Background: In over half of pediatric cases, ADHD presents with comorbidities, and often, it is unclear whether the symptoms causing impairment are due to the comorbidity or the underlying ADHD. Comorbid conditions increase the likelihood for a more severe and persistent course and complicate treatment decisions. Therefore, it is highly important to establish an algorithm that identifies ADHD and comorbidities in order to improve research on ADHD using biorepository and other electronic record data.
Methods: It is feasible to accurately distinguish between ADHD in isolation from ADHD with comorbidities using an electronic algorithm designed to include other psychiatric disorders. We sought to develop an EHR phenotype algorithm to discriminate cases with ADHD in isolation from cases with ADHD with comorbidities more effectively for efficient future searches in large biorepositories. We developed a multi-source algorithm allowing for a more complete view of the patient's EHR, leveraging the biobank of the Center for Applied Genomics (CAG) at Children's Hospital of Philadelphia (CHOP). We mined EHRs from 2009 to 2016 using International Statistical Classification of Diseases and Related Health Problems (ICD) codes, medication history and keywords specific to ADHD, and comorbid psychiatric disorders to facilitate genotype-phenotype correlation efforts. Chart abstractions and behavioral surveys added evidence in support of the psychiatric diagnoses. Most notably, the algorithm did not exclude other psychiatric disorders, as is the case in many previous algorithms. Controls lacked psychiatric and other neurological disorders. Participants enrolled in various CAG studies at CHOP and completed a broad informed consent, including consent for prospective analyses of EHRs. We created and validated an EHR-based algorithm to classify ADHD and comorbid psychiatric status in a pediatric healthcare network to be used in future genetic analyses and discovery-based studies.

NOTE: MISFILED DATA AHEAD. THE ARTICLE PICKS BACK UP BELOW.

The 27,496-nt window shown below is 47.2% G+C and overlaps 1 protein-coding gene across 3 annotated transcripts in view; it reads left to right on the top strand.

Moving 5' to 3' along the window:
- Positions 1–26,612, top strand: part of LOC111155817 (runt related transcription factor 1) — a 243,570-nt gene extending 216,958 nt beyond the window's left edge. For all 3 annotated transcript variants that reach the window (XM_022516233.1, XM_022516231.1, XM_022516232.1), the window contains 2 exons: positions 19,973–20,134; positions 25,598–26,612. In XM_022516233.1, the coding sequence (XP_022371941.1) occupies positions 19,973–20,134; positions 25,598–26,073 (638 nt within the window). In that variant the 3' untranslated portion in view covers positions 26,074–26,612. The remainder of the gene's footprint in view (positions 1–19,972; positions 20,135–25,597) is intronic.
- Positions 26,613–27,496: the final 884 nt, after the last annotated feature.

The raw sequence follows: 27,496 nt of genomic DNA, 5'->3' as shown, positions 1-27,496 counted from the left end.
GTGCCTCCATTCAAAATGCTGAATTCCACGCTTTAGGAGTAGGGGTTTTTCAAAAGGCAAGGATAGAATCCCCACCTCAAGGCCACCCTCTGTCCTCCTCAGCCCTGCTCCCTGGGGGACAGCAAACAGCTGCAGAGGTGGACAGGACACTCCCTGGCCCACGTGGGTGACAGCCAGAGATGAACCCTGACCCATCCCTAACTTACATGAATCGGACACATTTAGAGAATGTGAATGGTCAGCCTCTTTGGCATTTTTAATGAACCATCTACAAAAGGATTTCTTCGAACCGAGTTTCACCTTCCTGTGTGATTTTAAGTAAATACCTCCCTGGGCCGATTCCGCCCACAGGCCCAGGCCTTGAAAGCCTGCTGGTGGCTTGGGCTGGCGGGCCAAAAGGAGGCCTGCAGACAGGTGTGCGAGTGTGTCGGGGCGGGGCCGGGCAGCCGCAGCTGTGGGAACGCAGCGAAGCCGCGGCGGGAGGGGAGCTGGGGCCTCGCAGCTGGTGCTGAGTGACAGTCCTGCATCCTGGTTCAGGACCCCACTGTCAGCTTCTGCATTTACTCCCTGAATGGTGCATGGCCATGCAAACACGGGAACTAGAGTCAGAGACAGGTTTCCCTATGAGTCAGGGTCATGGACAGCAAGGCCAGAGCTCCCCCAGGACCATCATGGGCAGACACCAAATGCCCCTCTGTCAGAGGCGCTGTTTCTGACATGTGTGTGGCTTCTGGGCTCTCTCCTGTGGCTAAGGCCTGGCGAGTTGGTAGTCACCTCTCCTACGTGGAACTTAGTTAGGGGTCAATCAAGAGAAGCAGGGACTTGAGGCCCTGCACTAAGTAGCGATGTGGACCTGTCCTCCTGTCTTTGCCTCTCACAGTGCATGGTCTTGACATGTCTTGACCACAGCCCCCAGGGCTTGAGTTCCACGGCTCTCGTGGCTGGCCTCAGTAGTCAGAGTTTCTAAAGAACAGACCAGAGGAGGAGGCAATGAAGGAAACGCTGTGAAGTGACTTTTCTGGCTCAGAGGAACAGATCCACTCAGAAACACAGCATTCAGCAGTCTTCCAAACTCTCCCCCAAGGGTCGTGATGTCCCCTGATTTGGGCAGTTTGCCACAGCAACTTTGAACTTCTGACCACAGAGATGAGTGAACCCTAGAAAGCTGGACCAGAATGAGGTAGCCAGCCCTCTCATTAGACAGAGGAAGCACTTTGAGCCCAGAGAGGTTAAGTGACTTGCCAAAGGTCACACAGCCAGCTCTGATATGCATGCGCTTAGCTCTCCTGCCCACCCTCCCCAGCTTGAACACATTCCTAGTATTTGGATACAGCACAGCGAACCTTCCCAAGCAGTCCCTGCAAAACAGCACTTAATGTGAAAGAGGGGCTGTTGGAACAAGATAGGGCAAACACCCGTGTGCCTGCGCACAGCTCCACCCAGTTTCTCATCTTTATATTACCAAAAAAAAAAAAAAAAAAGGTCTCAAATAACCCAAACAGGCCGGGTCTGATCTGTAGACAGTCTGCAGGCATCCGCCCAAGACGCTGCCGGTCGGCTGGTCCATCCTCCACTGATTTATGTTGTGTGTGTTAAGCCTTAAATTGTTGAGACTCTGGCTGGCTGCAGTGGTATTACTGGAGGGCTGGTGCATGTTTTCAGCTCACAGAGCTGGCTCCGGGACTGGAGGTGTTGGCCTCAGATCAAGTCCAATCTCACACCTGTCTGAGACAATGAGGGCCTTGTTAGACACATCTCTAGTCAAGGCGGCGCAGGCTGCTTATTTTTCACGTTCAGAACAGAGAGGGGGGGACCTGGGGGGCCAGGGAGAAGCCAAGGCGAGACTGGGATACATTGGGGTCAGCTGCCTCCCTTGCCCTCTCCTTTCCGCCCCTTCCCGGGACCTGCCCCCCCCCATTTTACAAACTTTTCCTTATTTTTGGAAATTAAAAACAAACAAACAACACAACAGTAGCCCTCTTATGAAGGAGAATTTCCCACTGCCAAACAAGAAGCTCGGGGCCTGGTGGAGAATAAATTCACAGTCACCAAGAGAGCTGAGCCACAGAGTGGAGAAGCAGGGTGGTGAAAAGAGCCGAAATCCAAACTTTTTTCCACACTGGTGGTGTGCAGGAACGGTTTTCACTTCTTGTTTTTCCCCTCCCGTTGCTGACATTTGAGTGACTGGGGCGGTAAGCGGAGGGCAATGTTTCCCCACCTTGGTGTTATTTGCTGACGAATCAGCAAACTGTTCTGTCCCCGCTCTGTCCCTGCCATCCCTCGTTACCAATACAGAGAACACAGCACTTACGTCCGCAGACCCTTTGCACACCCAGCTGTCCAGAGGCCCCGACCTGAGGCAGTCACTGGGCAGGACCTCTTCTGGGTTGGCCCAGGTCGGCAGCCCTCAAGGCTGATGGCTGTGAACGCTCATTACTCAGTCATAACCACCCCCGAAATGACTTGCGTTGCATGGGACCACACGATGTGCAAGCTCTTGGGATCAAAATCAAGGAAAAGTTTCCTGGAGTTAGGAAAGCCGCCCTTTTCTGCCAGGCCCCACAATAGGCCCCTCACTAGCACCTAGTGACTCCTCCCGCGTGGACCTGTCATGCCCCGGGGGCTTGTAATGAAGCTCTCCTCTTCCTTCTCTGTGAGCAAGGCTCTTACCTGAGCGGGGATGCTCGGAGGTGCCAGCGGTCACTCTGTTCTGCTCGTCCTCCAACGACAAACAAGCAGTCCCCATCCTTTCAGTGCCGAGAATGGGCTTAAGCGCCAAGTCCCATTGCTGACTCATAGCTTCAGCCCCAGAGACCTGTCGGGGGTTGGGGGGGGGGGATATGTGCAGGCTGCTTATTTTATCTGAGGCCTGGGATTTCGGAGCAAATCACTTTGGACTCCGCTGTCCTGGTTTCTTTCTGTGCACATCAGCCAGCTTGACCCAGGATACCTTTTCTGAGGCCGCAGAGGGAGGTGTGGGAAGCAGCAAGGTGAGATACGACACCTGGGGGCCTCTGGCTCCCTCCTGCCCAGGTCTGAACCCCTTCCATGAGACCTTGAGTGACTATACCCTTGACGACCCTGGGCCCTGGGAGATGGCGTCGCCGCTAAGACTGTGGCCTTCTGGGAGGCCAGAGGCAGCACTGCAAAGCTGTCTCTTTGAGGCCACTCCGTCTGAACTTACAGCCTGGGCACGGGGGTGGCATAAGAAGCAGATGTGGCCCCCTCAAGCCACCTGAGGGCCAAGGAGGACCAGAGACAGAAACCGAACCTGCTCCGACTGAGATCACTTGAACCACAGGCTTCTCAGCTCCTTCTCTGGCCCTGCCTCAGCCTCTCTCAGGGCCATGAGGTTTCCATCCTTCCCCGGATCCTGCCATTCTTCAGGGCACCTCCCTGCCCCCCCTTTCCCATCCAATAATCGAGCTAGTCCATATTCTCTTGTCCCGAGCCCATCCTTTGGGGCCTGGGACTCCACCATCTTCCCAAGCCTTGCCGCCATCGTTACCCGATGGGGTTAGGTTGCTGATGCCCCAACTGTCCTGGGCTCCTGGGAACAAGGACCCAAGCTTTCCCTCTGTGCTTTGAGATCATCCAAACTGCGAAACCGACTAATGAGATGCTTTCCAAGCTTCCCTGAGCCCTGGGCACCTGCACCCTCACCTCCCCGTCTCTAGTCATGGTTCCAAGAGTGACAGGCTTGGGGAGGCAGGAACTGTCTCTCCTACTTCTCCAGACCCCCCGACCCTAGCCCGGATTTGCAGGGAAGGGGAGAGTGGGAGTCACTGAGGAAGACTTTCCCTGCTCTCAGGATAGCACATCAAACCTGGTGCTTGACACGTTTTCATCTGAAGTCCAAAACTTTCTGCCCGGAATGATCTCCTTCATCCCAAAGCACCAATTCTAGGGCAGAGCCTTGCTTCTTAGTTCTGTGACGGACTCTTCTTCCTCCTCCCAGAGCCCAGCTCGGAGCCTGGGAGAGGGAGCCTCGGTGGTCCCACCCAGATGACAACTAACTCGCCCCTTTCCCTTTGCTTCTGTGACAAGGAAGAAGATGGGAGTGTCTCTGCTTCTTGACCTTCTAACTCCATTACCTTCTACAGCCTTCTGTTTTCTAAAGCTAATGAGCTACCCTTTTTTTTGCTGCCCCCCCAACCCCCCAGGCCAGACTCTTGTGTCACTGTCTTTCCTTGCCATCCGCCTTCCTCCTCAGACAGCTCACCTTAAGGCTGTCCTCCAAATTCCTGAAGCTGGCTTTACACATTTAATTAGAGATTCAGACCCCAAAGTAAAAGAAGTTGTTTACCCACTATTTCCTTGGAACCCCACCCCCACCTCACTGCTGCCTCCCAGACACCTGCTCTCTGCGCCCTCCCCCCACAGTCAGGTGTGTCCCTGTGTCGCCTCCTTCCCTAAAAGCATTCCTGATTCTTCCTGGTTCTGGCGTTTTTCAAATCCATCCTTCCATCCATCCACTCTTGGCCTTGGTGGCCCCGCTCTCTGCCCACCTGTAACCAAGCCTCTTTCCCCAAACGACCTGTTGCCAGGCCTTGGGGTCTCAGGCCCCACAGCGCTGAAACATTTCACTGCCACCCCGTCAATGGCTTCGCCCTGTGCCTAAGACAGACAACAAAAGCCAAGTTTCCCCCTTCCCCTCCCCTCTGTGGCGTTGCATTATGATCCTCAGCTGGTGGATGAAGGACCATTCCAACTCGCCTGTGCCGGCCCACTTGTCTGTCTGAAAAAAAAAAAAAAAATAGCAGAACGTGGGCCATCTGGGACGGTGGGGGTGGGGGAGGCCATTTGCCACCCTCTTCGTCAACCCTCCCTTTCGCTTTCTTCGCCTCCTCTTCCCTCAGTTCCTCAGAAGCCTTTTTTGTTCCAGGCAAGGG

Results: In this retrospective case-control study that included data from 51,293 subjects, 5840 ADHD cases were discovered of which 46.1% had ADHD alone and 53.9% had ADHD with psychiatric comorbidities. Our primary study outcome was to examine whether the algorithm could identify and distinguish ADHD exclusive cases from ADHD comorbid cases. The results indicate ICD codes coupled with medication searches revealed the most cases. We discovered ADHD-related keywords did not increase yield. However, we found including ADHD-specific medications increased our number of cases by 21%. Positive predictive values (PPVs) were 95% for ADHD cases and 93% for controls.
Conclusion: We established a new algorithm and demonstrated the feasibility of the electronic algorithm approach to accurately diagnose ADHD and comorbid conditions, verifying the efficiency of our large biorepository for further genetic discovery-based analyses.
Trial registration: ClinicalTrials.gov, NCT02286817 . First posted on 10 November 2014.
Clinicaltrials: gov, NCT02777931 . First posted on 19 May 2016.
Clinicaltrials: gov, NCT03006367 . First posted on 30 December 2016.
Clinicaltrials: gov, NCT02895906 . First posted on 12 September 2016.
© 2022. The Author(s).